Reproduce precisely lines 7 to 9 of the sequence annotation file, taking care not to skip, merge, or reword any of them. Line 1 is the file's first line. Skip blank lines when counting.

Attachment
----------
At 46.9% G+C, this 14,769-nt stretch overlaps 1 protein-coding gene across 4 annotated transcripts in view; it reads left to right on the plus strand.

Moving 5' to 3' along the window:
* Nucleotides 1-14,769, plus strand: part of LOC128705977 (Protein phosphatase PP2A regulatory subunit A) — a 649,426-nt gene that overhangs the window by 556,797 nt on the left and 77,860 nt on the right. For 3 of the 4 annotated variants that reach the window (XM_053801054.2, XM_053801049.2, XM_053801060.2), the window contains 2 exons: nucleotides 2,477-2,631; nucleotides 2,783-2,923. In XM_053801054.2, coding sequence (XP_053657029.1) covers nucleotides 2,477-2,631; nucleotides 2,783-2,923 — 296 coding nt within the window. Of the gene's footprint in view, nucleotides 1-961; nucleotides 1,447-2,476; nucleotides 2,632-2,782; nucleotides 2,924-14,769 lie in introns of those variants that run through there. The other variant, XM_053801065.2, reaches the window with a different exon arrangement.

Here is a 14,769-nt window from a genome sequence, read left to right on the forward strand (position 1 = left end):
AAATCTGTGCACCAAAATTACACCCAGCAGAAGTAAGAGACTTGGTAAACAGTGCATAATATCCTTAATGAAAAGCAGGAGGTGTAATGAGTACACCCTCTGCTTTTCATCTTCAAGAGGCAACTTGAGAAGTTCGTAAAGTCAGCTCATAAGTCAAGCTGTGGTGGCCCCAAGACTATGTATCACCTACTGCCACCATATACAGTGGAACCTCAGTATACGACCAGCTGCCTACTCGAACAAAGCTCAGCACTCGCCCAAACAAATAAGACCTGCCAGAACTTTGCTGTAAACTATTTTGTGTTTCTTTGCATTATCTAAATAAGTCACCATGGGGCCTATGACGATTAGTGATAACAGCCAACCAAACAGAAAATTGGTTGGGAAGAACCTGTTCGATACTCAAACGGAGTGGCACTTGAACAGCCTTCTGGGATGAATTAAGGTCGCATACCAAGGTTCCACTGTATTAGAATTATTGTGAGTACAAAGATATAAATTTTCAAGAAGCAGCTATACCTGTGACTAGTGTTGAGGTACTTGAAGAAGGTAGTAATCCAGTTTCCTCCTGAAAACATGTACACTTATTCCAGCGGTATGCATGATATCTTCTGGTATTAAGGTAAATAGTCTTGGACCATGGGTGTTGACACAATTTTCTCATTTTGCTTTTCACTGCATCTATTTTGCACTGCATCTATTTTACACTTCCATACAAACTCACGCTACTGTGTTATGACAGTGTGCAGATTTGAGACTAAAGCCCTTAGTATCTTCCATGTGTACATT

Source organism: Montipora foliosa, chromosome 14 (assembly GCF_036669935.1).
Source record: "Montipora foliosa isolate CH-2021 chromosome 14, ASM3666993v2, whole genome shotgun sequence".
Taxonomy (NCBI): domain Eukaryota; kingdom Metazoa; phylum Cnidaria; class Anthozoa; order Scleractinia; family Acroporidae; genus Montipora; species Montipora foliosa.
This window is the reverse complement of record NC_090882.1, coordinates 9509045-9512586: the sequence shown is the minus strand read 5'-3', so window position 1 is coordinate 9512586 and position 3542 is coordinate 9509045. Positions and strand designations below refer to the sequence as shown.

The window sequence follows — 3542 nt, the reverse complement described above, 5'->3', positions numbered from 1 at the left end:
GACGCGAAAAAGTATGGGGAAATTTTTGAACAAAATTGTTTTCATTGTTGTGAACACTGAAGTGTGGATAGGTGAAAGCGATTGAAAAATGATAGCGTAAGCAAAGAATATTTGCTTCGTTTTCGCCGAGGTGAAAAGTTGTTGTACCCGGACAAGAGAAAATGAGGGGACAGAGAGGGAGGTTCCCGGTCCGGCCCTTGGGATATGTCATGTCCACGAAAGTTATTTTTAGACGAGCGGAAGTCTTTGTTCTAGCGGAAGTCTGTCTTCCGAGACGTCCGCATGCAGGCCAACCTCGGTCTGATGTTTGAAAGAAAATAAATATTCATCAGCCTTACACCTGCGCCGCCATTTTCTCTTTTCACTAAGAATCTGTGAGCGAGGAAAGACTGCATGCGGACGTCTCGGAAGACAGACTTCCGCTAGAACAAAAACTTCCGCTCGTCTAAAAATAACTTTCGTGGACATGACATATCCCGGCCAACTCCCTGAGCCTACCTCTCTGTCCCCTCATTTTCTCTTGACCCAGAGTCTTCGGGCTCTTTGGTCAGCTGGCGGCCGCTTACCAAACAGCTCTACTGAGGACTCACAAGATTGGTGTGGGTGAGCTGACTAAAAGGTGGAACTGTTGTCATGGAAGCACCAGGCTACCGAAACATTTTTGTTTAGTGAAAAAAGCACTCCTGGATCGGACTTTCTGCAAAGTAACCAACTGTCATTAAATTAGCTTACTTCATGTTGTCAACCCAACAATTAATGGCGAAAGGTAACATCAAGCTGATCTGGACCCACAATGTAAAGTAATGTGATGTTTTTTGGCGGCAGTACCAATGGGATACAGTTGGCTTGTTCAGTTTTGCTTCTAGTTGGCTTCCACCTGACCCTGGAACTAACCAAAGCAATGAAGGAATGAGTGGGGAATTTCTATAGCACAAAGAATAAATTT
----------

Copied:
Source record: "Montipora foliosa isolate CH-2021 chromosome 14, ASM3666993v2, whole genome shotgun sequence".
Taxonomy (NCBI): domain Eukaryota; kingdom Metazoa; phylum Cnidaria; class Anthozoa; order Scleractinia; family Acroporidae; genus Montipora; species Montipora foliosa.
This window is the reverse complement of record NC_090882.1, coordinates 9509045-9512586: the sequence shown is the minus strand read 5'-3', so window position 1 is coordinate 9512586 and position 3542 is coordinate 9509045. Positions and strand designations below refer to the sequence as shown.